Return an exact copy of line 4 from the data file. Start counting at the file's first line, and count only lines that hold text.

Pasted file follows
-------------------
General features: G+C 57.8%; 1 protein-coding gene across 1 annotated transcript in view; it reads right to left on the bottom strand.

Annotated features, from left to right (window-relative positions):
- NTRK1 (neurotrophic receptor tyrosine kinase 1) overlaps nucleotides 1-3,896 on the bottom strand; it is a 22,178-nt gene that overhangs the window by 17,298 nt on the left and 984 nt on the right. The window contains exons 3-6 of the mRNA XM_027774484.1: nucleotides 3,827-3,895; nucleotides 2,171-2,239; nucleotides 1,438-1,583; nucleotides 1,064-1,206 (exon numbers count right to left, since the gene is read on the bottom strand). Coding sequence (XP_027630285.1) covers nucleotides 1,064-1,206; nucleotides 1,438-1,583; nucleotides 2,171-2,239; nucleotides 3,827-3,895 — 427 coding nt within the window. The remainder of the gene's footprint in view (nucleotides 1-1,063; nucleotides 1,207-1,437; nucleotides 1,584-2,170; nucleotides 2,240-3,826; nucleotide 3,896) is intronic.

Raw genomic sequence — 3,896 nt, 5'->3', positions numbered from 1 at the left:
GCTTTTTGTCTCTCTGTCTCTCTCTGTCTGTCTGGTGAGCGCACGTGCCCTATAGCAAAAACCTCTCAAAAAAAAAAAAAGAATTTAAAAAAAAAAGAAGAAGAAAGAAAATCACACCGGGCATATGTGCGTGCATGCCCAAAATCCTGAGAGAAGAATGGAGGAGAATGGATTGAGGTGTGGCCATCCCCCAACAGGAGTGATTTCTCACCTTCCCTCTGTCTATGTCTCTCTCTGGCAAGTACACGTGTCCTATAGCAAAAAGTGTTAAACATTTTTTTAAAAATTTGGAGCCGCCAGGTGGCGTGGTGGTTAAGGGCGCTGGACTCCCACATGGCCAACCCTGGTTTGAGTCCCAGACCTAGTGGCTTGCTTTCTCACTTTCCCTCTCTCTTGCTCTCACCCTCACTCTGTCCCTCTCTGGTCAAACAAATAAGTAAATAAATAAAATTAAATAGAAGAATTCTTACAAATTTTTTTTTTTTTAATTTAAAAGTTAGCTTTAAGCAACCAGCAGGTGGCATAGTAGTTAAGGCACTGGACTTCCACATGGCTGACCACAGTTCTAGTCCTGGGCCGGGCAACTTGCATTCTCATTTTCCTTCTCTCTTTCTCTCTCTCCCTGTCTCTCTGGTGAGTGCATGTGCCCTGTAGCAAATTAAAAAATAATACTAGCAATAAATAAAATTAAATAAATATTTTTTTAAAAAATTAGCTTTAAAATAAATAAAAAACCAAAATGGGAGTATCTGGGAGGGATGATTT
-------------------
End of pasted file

Raw genomic sequence — 3,896 nt, 5'->3', positions numbered from 1 at the left: